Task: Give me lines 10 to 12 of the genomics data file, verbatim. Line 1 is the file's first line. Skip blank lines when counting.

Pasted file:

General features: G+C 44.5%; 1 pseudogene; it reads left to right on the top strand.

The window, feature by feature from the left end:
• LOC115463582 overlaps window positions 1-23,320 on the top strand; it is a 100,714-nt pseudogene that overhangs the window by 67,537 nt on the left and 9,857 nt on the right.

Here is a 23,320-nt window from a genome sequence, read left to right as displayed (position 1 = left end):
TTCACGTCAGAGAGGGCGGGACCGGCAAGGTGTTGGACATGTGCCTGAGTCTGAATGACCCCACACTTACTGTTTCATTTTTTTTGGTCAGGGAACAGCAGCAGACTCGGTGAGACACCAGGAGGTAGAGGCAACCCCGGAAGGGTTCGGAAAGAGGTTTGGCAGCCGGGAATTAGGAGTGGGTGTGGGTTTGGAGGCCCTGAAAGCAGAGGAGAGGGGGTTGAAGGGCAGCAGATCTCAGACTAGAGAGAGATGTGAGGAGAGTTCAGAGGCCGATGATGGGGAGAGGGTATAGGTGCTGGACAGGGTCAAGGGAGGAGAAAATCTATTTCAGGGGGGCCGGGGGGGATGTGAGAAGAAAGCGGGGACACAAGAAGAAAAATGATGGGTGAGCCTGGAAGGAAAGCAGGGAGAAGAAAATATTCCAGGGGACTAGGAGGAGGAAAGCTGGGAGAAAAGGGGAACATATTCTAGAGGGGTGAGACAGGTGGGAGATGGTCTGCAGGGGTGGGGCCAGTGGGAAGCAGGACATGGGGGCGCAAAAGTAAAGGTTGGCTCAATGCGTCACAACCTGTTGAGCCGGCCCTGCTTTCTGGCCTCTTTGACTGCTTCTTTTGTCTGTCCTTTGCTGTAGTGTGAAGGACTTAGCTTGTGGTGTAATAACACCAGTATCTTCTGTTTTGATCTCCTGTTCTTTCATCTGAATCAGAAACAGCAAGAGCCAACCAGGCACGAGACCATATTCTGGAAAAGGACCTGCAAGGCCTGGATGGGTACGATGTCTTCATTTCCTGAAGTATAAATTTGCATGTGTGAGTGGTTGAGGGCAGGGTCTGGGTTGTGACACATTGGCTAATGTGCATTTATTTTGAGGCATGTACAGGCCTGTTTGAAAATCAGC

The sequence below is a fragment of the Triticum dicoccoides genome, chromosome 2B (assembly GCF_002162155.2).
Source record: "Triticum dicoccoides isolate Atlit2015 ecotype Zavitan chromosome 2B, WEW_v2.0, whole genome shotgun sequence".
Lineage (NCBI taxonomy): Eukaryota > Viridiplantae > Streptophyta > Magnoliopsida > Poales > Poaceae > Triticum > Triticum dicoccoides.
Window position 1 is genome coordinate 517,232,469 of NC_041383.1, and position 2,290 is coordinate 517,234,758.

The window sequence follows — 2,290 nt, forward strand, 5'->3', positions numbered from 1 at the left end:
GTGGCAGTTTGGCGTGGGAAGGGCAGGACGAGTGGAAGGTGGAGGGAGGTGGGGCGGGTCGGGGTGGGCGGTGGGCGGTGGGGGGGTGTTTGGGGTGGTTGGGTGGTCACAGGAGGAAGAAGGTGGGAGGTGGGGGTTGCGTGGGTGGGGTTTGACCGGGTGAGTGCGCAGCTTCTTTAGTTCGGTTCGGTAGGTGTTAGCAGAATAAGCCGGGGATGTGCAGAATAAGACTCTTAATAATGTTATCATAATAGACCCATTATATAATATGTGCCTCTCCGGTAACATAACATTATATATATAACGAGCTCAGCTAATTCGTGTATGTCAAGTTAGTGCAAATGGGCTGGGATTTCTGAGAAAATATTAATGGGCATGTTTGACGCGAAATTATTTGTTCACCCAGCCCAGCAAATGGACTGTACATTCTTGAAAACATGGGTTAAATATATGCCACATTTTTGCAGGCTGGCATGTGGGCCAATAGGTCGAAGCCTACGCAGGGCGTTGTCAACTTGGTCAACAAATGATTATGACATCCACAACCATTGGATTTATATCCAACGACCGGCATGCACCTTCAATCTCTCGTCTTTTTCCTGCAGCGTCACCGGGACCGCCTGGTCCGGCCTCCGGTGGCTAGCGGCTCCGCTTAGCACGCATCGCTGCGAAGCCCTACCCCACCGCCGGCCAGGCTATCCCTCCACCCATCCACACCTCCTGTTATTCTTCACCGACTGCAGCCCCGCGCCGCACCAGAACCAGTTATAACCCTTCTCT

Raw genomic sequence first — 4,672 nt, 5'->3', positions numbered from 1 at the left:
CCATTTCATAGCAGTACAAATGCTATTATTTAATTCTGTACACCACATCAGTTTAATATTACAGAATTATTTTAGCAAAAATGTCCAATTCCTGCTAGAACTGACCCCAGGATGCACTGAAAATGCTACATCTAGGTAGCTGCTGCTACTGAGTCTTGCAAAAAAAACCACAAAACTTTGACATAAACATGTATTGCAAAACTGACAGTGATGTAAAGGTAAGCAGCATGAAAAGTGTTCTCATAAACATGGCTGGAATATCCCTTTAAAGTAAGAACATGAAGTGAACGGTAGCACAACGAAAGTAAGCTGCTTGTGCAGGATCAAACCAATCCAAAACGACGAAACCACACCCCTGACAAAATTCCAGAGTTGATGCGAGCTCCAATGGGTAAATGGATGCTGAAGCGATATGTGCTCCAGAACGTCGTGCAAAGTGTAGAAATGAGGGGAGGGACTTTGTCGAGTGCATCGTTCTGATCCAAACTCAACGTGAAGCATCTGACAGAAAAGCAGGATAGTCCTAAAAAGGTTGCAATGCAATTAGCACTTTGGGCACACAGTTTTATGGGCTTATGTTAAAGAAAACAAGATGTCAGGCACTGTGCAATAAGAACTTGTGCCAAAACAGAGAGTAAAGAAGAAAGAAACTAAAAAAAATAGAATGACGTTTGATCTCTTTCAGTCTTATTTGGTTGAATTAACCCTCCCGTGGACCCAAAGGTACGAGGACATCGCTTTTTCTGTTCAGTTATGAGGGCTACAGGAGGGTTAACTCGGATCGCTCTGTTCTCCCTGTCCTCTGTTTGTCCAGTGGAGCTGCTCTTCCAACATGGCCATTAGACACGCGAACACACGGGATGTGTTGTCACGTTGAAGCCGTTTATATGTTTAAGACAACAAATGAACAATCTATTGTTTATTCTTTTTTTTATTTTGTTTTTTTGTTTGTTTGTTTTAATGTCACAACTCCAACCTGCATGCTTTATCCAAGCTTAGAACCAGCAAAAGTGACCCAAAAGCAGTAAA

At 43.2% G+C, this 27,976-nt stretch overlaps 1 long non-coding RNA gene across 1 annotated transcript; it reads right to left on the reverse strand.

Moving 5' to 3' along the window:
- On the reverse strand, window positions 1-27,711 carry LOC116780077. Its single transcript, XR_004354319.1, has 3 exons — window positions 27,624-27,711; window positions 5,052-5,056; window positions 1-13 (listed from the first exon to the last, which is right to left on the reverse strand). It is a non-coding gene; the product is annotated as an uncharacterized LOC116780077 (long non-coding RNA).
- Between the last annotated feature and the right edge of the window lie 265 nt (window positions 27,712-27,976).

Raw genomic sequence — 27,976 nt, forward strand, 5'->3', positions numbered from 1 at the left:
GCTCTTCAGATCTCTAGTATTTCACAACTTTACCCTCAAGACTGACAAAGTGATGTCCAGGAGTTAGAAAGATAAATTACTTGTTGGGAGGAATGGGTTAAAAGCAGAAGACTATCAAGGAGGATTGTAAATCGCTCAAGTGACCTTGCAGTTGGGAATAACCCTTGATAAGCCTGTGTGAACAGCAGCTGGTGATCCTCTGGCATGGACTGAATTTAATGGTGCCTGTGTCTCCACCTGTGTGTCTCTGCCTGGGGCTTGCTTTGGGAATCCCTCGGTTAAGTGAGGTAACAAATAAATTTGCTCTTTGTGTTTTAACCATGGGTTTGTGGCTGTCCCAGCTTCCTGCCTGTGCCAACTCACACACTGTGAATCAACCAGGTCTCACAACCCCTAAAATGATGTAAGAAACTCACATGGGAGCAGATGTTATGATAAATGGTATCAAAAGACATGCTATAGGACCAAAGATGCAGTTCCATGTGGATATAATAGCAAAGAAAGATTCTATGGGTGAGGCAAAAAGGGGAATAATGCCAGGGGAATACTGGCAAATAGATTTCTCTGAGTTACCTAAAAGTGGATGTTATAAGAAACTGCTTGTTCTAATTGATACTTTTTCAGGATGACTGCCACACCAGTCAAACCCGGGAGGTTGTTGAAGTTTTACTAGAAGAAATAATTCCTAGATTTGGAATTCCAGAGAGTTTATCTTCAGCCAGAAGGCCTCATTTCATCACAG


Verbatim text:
The window sequence follows — 2,290 nt, forward strand, 5'->3', positions numbered from 1 at the left end:
GTGGCAGTTTGGCGTGGGAAGGGCAGGACGAGTGGAAGGTGGAGGGAGGTGGGGCGGGTCGGGGTGGGCGGTGGGCGGTGGGGGGGTGTTTGGGGTGGTTGGGTGGTCACAGGAGGAAGAAGGTGGGAGGTGGGGGTTGCGTGGGTGGGGTTTGACCGGGTGAGTGCGCAGCTTCTTTAGTTCGGTTCGGTAGGTGTTAGCAGAATAAGCCGGGGATGTGCAGAATAAGACTCTTAATAATGTTATCATAATAGACCCATTATATAATATGTGCCTCTCCGGTAACATAACATTATATATATAACGAGCTCAGCTAATTCGTGTATGTCAAGTTAGTGCAAATGGGCTGGGATTTCTGAGAAAATATTAATGGGCATGTTTGACGCGAAATTATTTGTTCACCCAGCCCAGCAAATGGACTGTACATTCTTGAAAACATGGGTTAAATATATGCCACATTTTTGCAGGCTGGCATGTGGGCCAATAGGTCGAAGCCTACGCAGGGCGTTGTCAACTTGGTCAACAAATGATTATGACATCCACAACCATTGGATTTATATCCAACGACCGGCATGCACCTTCAATCTCTCGTCTTTTTCCTGCAGCGTCACCGGGACCGCCTGGTCCGGCCTCCGGTGGCTAGCGGCTCCGCTTAGCACGCATCGCTGCGAAGCCCTACCCCACCGCCGGCCAGGCTATCCCTCCACCCATCCACACCTCCTGTTATTCTTCACCGACTGCAGCCCCGCGCCGCACCAGAACCAGTTATAACCCTTCTCT

Raw genomic sequence first — 4,672 nt, 5'->3', positions numbered from 1 at the left: